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Receptor for advanced glycation end products axis in critically ill patients


Systemic inflammation caused by infection or trauma often leads to adverse outcome in critically ill patients. Binding of ligands to the receptor for advanced glycation end products (RAGE) activates several pathways, including the nuclear factor-kappa B pathway, which generates inflammatory cytokines, proteases and oxidative stress. RAGE activation has been suggested to link amplification and perpetuation of inflammation to subsequent organ damage and adverse outcome in sepsis, acute lung injury and myocardial dysfunction [1]. The soluble receptor, sRAGE, is thought to act as a decoy, thus protecting against further RAGE activation. High mobility group box 1 (HMGB1) is a nuclear protein that is released during cellular stress and damage. S100A12 is a neutrophil-derived protein that acts as a proinflammatory danger signal. Both are ligands for RAGE. We hypothesized that excessive RAGE activation is linked to adverse outcome in critically ill patients and that a different pattern of RAGE activation and inflammation may be present in patients according to underlying pathology.


We measured sRAGE, HMGB1 and S100A12 serum levels upon admission, day 7 and the last day in the ICU in 405 critically ill surgical patients who needed intensive care for at least 7 days and in 69 matched healthy controls. We assessed the relation of these levels with clinical complications and outcome, in comparison with C-reactive protein (CRP) as a routinely measured clinical parameter of inflammation.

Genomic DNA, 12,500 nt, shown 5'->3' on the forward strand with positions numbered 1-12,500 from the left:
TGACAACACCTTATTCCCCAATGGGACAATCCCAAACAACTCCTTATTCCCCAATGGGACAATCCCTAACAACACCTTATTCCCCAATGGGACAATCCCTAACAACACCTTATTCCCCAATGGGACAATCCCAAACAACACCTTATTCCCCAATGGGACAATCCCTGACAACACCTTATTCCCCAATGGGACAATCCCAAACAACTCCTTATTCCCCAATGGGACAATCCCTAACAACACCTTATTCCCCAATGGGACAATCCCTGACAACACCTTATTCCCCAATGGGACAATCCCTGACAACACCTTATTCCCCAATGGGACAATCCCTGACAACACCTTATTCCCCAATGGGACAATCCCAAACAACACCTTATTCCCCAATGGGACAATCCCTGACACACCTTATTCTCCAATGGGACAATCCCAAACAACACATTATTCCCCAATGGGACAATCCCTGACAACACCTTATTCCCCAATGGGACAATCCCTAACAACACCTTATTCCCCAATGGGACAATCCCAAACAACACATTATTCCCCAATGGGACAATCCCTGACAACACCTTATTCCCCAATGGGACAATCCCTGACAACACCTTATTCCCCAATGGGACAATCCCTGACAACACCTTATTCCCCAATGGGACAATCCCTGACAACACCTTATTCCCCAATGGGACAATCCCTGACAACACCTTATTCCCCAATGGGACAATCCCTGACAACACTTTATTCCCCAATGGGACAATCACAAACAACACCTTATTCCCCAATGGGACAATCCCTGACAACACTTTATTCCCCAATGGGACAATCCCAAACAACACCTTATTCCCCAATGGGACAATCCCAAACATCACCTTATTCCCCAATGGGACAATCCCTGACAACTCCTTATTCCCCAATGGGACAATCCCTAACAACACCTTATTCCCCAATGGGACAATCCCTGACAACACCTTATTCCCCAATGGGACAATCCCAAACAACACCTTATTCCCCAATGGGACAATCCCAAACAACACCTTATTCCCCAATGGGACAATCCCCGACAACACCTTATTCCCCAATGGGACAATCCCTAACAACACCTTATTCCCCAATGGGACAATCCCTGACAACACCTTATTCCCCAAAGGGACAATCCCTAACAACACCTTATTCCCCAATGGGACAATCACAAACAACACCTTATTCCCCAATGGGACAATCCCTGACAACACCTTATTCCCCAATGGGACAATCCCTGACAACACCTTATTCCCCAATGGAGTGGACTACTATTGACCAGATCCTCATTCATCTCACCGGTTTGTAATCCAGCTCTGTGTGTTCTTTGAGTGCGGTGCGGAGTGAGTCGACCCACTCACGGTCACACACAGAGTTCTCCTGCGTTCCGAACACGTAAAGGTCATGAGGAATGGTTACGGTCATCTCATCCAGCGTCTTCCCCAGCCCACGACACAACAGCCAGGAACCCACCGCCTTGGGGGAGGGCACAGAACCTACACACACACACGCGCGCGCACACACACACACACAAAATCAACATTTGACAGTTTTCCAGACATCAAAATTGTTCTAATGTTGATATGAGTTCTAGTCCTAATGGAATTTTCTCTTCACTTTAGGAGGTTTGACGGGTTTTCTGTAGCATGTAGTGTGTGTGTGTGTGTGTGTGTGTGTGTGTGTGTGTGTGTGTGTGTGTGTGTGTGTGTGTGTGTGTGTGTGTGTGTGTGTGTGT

Upon ICU admission, levels of sRAGE, HMGB1, S100A12 and CRP were higher as compared with healthy levels. HMGB1, S100A12 and CRP remained elevated throughout the ICU stay but sRAGE decreased to levels lower than in healthy volunteers by day 7. sRAGE and CRP showed distinct time profiles during the ICU stay in patients undergoing cardiac versus other surgery and in patients with versus without sepsis upon admission. Elevated sRAGE upon admission, unlike CRP, was associated with need for renal replacement therapy, liver dysfunction, circulatory failure and mortality. Except for mortality, these associations remained in multivariate logistic regression analysis correcting for baseline risk factors.


Critical illness alters several components of the RAGE axis. Elevated sRAGE levels upon admission to the ICU were associated with adverse outcome, independent of baseline pathology.


  1. Creagh-Brown BC, et al.: The RAGE axis in systemic inflammation, acute lung injury and myocardial dysfunction: an important target? Intensive Care Med 2010, 36: 1644-1656. 10.1007/s00134-010-1952-z

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Ingels, C., Derese, I., Wouters, P. et al. Receptor for advanced glycation end products axis in critically ill patients. Crit Care 18 (Suppl 1), P211 (2014).

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